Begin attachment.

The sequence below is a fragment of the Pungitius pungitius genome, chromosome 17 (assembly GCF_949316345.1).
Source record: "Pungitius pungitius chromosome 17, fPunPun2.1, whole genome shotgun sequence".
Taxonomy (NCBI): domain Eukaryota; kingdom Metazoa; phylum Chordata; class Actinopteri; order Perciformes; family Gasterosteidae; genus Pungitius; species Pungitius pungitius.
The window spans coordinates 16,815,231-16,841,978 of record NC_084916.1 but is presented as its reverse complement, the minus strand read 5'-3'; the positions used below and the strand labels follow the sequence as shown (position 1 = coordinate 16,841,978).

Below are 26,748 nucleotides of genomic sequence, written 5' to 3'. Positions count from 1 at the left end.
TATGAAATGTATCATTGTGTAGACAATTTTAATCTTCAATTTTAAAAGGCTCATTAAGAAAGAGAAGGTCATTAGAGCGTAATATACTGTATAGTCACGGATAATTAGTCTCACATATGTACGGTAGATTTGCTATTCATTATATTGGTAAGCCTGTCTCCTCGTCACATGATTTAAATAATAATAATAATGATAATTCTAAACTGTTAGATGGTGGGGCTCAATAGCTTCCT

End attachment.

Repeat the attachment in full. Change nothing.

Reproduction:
The sequence below is a fragment of the Pungitius pungitius genome, chromosome 17 (assembly GCF_949316345.1).
Source record: "Pungitius pungitius chromosome 17, fPunPun2.1, whole genome shotgun sequence".
Taxonomy (NCBI): domain Eukaryota; kingdom Metazoa; phylum Chordata; class Actinopteri; order Perciformes; family Gasterosteidae; genus Pungitius; species Pungitius pungitius.
The window spans coordinates 16,815,231-16,841,978 of record NC_084916.1 but is presented as its reverse complement, the minus strand read 5'-3'; the positions used below and the strand labels follow the sequence as shown (position 1 = coordinate 16,841,978).

Below are 26,748 nucleotides of genomic sequence, written 5' to 3'. Positions count from 1 at the left end.
TATGAAATGTATCATTGTGTAGACAATTTTAATCTTCAATTTTAAAAGGCTCATTAAGAAAGAGAAGGTCATTAGAGCGTAATATACTGTATAGTCACGGATAATTAGTCTCACATATGTACGGTAGATTTGCTATTCATTATATTGGTAAGCCTGTCTCCTCGTCACATGATTTAAATAATAATAATAATGATAATTCTAAACTGTTAGATGGTGGGGCTCAATAGCTTCCT